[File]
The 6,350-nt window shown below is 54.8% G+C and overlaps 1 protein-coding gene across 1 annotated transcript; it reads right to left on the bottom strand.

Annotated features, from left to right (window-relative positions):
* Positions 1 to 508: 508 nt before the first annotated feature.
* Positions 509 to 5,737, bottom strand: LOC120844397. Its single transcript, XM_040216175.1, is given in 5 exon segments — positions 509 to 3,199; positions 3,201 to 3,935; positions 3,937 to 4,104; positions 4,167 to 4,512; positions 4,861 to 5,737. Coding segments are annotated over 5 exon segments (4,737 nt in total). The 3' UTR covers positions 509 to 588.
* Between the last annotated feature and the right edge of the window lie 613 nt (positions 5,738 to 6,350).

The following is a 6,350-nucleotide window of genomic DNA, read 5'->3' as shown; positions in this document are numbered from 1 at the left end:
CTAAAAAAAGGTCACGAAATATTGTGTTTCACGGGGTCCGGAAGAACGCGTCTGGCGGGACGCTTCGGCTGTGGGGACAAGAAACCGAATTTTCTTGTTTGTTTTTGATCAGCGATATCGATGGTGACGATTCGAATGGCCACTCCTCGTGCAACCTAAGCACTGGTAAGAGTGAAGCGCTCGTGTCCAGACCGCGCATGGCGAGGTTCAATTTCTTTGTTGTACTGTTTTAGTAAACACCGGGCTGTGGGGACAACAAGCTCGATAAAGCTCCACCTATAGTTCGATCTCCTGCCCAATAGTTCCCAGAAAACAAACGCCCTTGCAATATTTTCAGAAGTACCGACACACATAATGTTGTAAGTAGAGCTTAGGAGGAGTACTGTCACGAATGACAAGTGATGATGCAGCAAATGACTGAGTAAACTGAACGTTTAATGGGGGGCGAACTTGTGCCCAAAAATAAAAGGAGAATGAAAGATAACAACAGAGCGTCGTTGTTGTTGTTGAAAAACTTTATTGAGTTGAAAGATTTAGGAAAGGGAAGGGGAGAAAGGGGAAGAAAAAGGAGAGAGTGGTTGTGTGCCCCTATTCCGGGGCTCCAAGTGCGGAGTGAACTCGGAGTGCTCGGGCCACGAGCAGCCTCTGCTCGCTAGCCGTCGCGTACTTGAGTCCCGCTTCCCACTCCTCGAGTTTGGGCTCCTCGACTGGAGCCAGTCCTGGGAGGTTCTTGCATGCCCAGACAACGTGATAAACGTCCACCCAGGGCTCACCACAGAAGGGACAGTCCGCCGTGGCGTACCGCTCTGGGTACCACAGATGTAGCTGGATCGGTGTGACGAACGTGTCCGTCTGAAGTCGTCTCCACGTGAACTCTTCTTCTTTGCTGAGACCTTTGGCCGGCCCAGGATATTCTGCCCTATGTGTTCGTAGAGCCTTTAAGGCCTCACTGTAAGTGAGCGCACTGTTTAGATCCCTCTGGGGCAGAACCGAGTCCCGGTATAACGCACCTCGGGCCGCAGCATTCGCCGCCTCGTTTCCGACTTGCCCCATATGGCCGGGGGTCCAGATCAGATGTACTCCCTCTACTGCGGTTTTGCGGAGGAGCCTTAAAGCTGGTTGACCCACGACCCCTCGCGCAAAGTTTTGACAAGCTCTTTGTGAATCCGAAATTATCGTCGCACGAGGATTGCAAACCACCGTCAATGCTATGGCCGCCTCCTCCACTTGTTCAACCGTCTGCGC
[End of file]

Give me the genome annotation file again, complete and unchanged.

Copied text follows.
The 6,350-nt window shown below is 54.8% G+C and overlaps 1 protein-coding gene across 1 annotated transcript; it reads right to left on the bottom strand.

Annotated features, from left to right (window-relative positions):
* Positions 1 to 508: 508 nt before the first annotated feature.
* Positions 509 to 5,737, bottom strand: LOC120844397. Its single transcript, XM_040216175.1, is given in 5 exon segments — positions 509 to 3,199; positions 3,201 to 3,935; positions 3,937 to 4,104; positions 4,167 to 4,512; positions 4,861 to 5,737. Coding segments are annotated over 5 exon segments (4,737 nt in total). The 3' UTR covers positions 509 to 588.
* Between the last annotated feature and the right edge of the window lie 613 nt (positions 5,738 to 6,350).

The following is a 6,350-nucleotide window of genomic DNA, read 5'->3' as shown; positions in this document are numbered from 1 at the left end:
CTAAAAAAAGGTCACGAAATATTGTGTTTCACGGGGTCCGGAAGAACGCGTCTGGCGGGACGCTTCGGCTGTGGGGACAAGAAACCGAATTTTCTTGTTTGTTTTTGATCAGCGATATCGATGGTGACGATTCGAATGGCCACTCCTCGTGCAACCTAAGCACTGGTAAGAGTGAAGCGCTCGTGTCCAGACCGCGCATGGCGAGGTTCAATTTCTTTGTTGTACTGTTTTAGTAAACACCGGGCTGTGGGGACAACAAGCTCGATAAAGCTCCACCTATAGTTCGATCTCCTGCCCAATAGTTCCCAGAAAACAAACGCCCTTGCAATATTTTCAGAAGTACCGACACACATAATGTTGTAAGTAGAGCTTAGGAGGAGTACTGTCACGAATGACAAGTGATGATGCAGCAAATGACTGAGTAAACTGAACGTTTAATGGGGGGCGAACTTGTGCCCAAAAATAAAAGGAGAATGAAAGATAACAACAGAGCGTCGTTGTTGTTGTTGAAAAACTTTATTGAGTTGAAAGATTTAGGAAAGGGAAGGGGAGAAAGGGGAAGAAAAAGGAGAGAGTGGTTGTGTGCCCCTATTCCGGGGCTCCAAGTGCGGAGTGAACTCGGAGTGCTCGGGCCACGAGCAGCCTCTGCTCGCTAGCCGTCGCGTACTTGAGTCCCGCTTCCCACTCCTCGAGTTTGGGCTCCTCGACTGGAGCCAGTCCTGGGAGGTTCTTGCATGCCCAGACAACGTGATAAACGTCCACCCAGGGCTCACCACAGAAGGGACAGTCCGCCGTGGCGTACCGCTCTGGGTACCACAGATGTAGCTGGATCGGTGTGACGAACGTGTCCGTCTGAAGTCGTCTCCACGTGAACTCTTCTTCTTTGCTGAGACCTTTGGCCGGCCCAGGATATTCTGCCCTATGTGTTCGTAGAGCCTTTAAGGCCTCACTGTAAGTGAGCGCACTGTTTAGATCCCTCTGGGGCAGAACCGAGTCCCGGTATAACGCACCTCGGGCCGCAGCATTCGCCGCCTCGTTTCCGACTTGCCCCATATGGCCGGGGGTCCAGATCAGATGTACTCCCTCTACTGCGGTTTTGCGGAGGAGCCTTAAAGCTGGTTGACCCACGACCCCTCGCGCAAAGTTTTGACAAGCTCTTTGTGAATCCGAAATTATCGTCGCACGAGGATTGCAAACCACCGTCAATGCTATGGCCGCCTCCTCCACTTGTTCAACCGTCTGCGC